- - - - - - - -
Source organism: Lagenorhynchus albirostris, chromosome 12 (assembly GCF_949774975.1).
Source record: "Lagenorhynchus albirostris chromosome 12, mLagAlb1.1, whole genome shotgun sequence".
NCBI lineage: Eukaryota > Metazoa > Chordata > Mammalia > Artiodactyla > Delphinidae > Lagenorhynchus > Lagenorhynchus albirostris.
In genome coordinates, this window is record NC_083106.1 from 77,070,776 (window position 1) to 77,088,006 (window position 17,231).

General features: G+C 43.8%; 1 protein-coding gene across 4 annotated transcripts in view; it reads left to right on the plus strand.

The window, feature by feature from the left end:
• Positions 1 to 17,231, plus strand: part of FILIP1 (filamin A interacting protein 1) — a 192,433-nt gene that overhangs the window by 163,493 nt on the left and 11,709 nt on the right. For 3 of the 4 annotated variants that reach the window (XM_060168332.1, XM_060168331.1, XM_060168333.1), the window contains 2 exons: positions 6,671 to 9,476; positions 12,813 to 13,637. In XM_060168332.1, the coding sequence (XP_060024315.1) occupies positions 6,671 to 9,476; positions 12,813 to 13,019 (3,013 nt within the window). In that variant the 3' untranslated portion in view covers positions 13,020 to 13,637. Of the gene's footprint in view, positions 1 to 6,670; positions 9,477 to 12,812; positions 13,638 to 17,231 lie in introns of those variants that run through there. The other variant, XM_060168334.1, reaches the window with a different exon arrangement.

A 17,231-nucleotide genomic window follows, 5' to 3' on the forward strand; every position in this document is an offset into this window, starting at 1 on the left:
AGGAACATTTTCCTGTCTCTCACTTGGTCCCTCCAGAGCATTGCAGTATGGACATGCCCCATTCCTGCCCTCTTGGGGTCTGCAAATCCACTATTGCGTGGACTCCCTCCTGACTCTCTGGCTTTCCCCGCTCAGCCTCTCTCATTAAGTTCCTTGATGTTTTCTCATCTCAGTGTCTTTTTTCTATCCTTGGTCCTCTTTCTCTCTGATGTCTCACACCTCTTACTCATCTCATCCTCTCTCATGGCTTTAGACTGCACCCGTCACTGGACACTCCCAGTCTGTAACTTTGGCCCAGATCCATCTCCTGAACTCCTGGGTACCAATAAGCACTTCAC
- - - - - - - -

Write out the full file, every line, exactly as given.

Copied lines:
Source organism: Lagenorhynchus albirostris, chromosome 12 (assembly GCF_949774975.1).
Source record: "Lagenorhynchus albirostris chromosome 12, mLagAlb1.1, whole genome shotgun sequence".
NCBI lineage: Eukaryota > Metazoa > Chordata > Mammalia > Artiodactyla > Delphinidae > Lagenorhynchus > Lagenorhynchus albirostris.
In genome coordinates, this window is record NC_083106.1 from 77,070,776 (window position 1) to 77,088,006 (window position 17,231).

General features: G+C 43.8%; 1 protein-coding gene across 4 annotated transcripts in view; it reads left to right on the plus strand.

The window, feature by feature from the left end:
• Positions 1 to 17,231, plus strand: part of FILIP1 (filamin A interacting protein 1) — a 192,433-nt gene that overhangs the window by 163,493 nt on the left and 11,709 nt on the right. For 3 of the 4 annotated variants that reach the window (XM_060168332.1, XM_060168331.1, XM_060168333.1), the window contains 2 exons: positions 6,671 to 9,476; positions 12,813 to 13,637. In XM_060168332.1, the coding sequence (XP_060024315.1) occupies positions 6,671 to 9,476; positions 12,813 to 13,019 (3,013 nt within the window). In that variant the 3' untranslated portion in view covers positions 13,020 to 13,637. Of the gene's footprint in view, positions 1 to 6,670; positions 9,477 to 12,812; positions 13,638 to 17,231 lie in introns of those variants that run through there. The other variant, XM_060168334.1, reaches the window with a different exon arrangement.

A 17,231-nucleotide genomic window follows, 5' to 3' on the forward strand; every position in this document is an offset into this window, starting at 1 on the left:
AGGAACATTTTCCTGTCTCTCACTTGGTCCCTCCAGAGCATTGCAGTATGGACATGCCCCATTCCTGCCCTCTTGGGGTCTGCAAATCCACTATTGCGTGGACTCCCTCCTGACTCTCTGGCTTTCCCCGCTCAGCCTCTCTCATTAAGTTCCTTGATGTTTTCTCATCTCAGTGTCTTTTTTCTATCCTTGGTCCTCTTTCTCTCTGATGTCTCACACCTCTTACTCATCTCATCCTCTCTCATGGCTTTAGACTGCACCCGTCACTGGACACTCCCAGTCTGTAACTTTGGCCCAGATCCATCTCCTGAACTCCTGGGTACCAATAAGCACTTCAC